The screech of the reel is a dead giveaway for some rockfish action on the Ohio River.

Even if they are not on the agenda today, rockfish, or as they are often known, striper can be a surprise for catfish anglers. Both species like the taste of nightcrawlers.

The rockfish is a saltwater relative of white bass. It resembles the white, but is more elongated and less compressed with nearly straight back. The color of the rockfish is a dark green to blue on top with sometimes brassy tinge which becomes lighter on the sides. Its underside is silvery. Most prominent are the seven to eight narrow stripes along the sides going lengthwise giving birth to the name striper. Weights vary, but generally they are about 5-pounds by their third year. Fish in the 20-plus range are not unusual.

Created in the 1960’s these fish come from fry originally introduced into Lake Barkley. They flourished and with addition of some larger fish in Kentucky Lake the striper as a game fish became popular with anglers. Later due to flooding, the fish established themselves in the Ohio River. Feeding on shad they became popular with anglers. As they will eat both threadfin and the larger gizzard shad they seem to prefer the smaller threadfin. Their ability to eat the larger gizzard shad aided the other game fish which could not feed on them.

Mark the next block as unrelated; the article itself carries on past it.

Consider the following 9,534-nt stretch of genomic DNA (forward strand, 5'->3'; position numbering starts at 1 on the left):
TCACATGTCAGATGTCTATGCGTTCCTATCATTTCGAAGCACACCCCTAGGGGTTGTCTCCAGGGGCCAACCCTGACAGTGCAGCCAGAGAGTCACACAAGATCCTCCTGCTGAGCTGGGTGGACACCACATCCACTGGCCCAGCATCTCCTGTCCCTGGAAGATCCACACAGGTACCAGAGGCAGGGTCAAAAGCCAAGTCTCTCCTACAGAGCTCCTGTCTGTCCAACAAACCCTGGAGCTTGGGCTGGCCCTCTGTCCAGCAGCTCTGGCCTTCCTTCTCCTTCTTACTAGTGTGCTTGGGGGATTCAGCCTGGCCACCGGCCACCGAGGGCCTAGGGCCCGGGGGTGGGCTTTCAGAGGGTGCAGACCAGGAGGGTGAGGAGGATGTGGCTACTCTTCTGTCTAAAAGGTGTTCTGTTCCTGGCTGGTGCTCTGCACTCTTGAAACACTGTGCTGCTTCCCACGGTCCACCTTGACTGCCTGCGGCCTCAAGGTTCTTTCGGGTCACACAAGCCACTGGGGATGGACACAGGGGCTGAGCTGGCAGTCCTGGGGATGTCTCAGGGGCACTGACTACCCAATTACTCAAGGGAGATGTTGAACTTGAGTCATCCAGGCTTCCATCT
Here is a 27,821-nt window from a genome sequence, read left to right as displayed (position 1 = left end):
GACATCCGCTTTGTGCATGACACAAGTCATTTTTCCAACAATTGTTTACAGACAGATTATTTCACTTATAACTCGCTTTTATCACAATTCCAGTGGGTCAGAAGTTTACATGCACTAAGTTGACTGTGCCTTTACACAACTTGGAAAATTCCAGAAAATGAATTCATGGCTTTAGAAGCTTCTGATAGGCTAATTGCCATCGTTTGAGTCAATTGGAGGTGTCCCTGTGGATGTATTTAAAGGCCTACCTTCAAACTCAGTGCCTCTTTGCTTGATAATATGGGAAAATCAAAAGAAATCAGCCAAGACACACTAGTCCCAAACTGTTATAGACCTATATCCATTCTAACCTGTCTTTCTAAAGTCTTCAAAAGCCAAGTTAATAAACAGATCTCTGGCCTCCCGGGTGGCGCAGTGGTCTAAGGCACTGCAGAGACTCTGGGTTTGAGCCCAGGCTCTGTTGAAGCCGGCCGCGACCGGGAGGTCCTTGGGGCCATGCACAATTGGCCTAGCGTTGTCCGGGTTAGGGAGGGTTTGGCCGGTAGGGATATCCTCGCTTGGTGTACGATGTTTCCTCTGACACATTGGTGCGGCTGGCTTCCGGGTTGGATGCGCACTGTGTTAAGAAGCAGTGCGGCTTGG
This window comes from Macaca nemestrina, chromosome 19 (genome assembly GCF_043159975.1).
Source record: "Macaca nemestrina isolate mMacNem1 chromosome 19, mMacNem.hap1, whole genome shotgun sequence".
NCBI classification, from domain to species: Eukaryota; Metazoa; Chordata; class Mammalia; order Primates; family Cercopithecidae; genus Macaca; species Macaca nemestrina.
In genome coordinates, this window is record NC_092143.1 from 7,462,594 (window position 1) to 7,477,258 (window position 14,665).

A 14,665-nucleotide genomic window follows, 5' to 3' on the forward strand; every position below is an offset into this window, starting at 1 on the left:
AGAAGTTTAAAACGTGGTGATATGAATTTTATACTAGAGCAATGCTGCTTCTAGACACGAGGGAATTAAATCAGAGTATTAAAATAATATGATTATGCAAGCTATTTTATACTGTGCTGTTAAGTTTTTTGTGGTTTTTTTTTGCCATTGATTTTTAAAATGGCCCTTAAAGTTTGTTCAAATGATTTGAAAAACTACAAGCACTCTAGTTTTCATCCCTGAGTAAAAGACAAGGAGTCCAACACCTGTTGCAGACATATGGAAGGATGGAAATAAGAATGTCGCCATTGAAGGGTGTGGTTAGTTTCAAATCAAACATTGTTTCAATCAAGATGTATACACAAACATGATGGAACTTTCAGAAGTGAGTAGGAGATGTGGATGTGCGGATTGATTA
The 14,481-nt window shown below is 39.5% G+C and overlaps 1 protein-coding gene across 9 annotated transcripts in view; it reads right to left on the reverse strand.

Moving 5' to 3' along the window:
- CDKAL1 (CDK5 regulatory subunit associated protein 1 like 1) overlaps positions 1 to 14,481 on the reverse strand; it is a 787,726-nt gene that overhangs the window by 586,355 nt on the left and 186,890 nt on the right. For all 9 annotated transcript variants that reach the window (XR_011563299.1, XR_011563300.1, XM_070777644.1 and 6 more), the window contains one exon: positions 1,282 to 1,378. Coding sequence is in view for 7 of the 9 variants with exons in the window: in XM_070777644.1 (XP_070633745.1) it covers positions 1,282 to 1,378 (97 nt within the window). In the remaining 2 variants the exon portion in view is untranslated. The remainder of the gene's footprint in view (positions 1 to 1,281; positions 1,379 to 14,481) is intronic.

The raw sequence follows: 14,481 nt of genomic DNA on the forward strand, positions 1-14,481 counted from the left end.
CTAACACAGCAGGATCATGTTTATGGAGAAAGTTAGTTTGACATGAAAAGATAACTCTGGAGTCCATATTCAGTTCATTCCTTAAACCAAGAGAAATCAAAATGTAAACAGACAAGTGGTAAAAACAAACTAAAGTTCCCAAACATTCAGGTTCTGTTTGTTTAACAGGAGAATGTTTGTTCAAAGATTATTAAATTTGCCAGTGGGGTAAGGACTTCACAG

Although they spend most of their time roaming deep water, rockfish will move to more shallow water in dam tailwater to spawn and to pursue shad.

A stout 7-food rod with a flexible tip is a good choice for angling. A flexible tip allows the fish to grip the bait without meeting a lot of resistance before he is well hooked.

Although this fish took a nightcrawler, and others do from time to time, the preferred bait for them is threadfin shad. A shad that is lip hooked on a circle hook is hard to beat. However, most anglers use a Kahle style hook.

Areas like this one downstream from a dam or lock contain a lot of riprap and some concrete or boulders are good prospects for finding fish. The gizzard and threadfin shad are attracted to the plankton and algae in the rocks strewn area. The rockfish follow then in and feast on the shad.

Basically rockfish are found anywhere with a current break and an ample food supply.

Whether fishing for rockfish or accidentally hooking into them it is an exciting experience and they are good eating.


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